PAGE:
After you graduate, what is your next adventure?
I will be continuing work that I've been doing in graduate school as a research engineer II in GTRI's Aerospace Transportation & Advanced Systems Lab in the Aerospace Acoustics Technology Division in Smyrna. The main focus will be jet acoustics, but I'll be doing different things - data analysis, setting up sensor tests to measure air speed.
What about your next adventure are you most looking forward to?
The reason I wanted to continue working at GTRI is that I didn't want a desk job only. I wanted hands-on experience, acquiring the data that I will end up analyzing at a desk. At GTRI I've been able to do a lot of both, and that's made this transition pretty seamless.
Did you have any previous co-op, internship, or research experience in this area?
Co-ops can give you a lot of experience, depending on who the sponsor is and who you are working with. The great thing about Tech is that there are a lot of projects going on. I did five or six co-op terms as a student at Tech, but I first got involved in research when I was in high school, where the magnet school I attended -- Kennesaw Mountain High School - sent me on an internship at GTRI my senior year. I built a fiberglass wing and what I now know, looking back, were some very simple lift-and-drag versus angle of attack tests. Even in high school that internship showed me the value of co-opping. I knew co-ops would give me the real-life experience that a lot of jobs would demand. As an undergrad, I also found that co-ops gave me a breath of fresh air, a semester when I'd learn a lot by doing work in the lab. I wouldn't have to worry about tests or grades.That was a great break.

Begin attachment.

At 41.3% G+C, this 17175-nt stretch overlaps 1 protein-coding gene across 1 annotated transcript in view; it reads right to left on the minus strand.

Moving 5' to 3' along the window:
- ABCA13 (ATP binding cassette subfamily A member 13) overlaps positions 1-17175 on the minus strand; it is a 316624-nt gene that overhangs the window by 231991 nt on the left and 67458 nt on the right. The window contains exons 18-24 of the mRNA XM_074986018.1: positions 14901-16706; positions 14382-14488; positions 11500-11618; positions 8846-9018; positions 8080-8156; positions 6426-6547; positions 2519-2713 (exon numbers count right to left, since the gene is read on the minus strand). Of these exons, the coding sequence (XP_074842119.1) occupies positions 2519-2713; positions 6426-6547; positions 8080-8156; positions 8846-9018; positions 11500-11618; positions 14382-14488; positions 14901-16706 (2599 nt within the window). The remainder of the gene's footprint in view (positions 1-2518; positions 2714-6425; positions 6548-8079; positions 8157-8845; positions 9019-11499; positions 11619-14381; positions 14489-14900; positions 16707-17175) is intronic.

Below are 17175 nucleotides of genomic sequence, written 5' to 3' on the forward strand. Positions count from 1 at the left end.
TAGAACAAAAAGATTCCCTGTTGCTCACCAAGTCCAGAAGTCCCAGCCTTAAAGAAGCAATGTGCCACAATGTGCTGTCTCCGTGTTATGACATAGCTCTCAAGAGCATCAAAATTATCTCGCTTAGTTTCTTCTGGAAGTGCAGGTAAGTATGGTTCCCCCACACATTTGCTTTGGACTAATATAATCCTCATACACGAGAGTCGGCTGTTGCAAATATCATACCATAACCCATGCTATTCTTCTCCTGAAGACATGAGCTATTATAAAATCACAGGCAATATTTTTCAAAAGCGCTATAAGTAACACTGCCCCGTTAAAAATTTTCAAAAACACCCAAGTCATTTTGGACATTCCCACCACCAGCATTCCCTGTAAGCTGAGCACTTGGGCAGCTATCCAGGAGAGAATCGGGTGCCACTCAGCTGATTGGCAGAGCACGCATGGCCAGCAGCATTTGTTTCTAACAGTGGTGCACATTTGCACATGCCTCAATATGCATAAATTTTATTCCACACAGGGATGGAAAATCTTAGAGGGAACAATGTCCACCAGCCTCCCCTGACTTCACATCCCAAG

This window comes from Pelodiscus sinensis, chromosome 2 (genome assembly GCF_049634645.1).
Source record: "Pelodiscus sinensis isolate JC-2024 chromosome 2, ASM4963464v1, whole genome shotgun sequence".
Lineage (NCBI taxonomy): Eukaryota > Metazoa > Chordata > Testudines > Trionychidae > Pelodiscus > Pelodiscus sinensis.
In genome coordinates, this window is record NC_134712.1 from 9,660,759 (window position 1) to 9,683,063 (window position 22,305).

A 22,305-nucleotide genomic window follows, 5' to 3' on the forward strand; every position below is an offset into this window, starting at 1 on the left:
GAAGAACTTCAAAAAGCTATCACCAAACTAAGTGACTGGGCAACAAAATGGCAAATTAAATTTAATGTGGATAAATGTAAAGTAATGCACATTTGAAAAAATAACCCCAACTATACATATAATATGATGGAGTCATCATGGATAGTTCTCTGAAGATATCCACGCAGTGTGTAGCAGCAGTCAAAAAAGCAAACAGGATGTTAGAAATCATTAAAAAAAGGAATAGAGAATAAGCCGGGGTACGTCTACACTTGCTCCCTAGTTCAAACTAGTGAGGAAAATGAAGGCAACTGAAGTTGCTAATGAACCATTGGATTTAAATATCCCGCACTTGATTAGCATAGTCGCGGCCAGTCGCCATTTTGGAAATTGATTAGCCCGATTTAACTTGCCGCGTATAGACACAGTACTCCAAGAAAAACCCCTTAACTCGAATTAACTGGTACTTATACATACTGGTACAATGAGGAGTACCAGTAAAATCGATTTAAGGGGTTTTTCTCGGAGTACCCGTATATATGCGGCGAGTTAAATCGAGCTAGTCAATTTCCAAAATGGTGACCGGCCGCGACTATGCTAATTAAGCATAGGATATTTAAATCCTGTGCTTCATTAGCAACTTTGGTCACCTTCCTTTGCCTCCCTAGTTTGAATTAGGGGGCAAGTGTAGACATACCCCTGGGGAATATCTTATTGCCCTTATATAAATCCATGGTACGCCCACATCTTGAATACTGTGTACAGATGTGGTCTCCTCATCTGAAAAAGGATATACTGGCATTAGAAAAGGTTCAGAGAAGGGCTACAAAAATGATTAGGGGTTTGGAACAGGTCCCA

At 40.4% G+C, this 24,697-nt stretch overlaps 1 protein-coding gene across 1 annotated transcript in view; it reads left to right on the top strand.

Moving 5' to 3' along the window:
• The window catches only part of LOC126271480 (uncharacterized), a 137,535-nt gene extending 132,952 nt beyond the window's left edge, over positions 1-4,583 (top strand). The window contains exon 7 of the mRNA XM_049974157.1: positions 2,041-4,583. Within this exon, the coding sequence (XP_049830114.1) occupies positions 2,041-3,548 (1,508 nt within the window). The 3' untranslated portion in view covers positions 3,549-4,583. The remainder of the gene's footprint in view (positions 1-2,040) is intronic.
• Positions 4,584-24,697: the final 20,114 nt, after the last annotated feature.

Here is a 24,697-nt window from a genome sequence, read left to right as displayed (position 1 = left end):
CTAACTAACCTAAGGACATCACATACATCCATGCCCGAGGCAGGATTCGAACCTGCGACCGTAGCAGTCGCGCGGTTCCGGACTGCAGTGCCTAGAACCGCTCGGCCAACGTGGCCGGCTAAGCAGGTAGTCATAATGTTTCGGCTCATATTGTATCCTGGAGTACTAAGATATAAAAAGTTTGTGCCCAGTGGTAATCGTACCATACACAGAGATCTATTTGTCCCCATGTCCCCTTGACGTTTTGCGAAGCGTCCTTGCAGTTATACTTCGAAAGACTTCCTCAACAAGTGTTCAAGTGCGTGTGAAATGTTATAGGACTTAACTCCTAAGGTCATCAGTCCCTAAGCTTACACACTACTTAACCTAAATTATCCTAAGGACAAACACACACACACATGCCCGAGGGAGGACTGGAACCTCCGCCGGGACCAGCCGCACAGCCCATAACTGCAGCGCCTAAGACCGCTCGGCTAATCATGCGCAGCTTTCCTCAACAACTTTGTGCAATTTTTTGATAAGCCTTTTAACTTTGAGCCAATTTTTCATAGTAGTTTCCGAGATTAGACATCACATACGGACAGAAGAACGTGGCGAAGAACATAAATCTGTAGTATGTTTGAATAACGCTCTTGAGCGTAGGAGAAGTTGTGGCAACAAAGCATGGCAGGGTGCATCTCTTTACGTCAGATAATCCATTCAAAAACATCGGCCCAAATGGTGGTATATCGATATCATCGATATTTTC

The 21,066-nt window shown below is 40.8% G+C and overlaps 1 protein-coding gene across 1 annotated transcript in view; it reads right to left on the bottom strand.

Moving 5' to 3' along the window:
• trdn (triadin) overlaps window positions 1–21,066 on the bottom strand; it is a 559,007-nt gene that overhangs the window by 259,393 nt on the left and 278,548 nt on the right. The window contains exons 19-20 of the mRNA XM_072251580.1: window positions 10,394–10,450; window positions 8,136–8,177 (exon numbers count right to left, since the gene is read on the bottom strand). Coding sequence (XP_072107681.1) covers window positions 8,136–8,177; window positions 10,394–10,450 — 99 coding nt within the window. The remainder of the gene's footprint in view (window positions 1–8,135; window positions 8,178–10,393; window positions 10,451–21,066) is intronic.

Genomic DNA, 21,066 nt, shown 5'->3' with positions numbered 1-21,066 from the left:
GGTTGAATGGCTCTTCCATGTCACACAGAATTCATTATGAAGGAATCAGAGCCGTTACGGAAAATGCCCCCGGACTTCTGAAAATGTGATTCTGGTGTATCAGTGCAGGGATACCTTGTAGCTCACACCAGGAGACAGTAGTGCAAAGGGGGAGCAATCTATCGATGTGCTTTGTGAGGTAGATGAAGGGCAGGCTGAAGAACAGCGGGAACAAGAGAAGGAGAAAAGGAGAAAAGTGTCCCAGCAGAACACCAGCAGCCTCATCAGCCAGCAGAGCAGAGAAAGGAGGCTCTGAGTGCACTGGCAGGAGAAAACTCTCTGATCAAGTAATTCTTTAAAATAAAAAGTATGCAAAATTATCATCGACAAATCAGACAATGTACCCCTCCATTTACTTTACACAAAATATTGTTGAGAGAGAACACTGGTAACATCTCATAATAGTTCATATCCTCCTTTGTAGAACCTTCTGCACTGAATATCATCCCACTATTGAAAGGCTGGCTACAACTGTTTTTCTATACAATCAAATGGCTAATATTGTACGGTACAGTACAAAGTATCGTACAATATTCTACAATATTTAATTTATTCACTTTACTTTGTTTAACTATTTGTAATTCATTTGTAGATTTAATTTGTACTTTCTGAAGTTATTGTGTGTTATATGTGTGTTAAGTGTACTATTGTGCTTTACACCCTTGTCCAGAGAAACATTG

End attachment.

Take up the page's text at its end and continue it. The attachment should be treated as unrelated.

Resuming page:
My sophomore year I worked with an AE research engineer, testing aero optics by shooting light through a wind tunnel. I ran some small-scale tests, collected data, and set up a trip to a larger wind tunnel at NASA Ames. I also honed my MatLab skills and learned SolidWorks and LabView software. I helped to rebuild the anechoic chamber and learned how to use power tools and to put a pipe together.
Dr. Ahuja got me really involved in undergrad research, It started off with me learning how to use the beanformer -- an instrument that has an array of mics that are used to detect the location of a noise. We upgraded it from 24 to 48 mics which really helped to see how it worked. It helped me to find a dissertation topic ["Comparison Between Beamforming and Nearfield Contours for Source Location in Subsonic and Supersonic Jets of Various Geometries"].
How did your educational experience at Georgia Tech help you to achieve your goals?
For me, the classes were definitely necessary, because you have to develop a solid foundation, but most of what I use today was learned while I was in the lab. I learn best by example, by hands-on experience. Even in class, when we did examples on the board, I did better. And I got that opportunity at Tech, which made all the difference. Now, that said, the rigor of Tech prepares you to tackle the issues you'll face in industry. It disciplines your mind to think the right way. And you learn how to work with other engineers on group projects, which is really important.
What advice would you give to an underclassman who would like to follow the same path?
Georgia Tech is a relatively small, walkable campus. The best way to take advantage of it is to go out and meet people, talk to them about what they are doing, get their world view. You'll never have the same opportunity to meet people outside your circle, your industry. I had a co-op friend I met at Boeing, and a couple of others -- one from ChemE and another from nuclear engineering-- and we talked about everything we did, our work, our struggles, everything.
The other thing I cannot stress enough is: co-ops. There's nothing more valuable than real-world experience.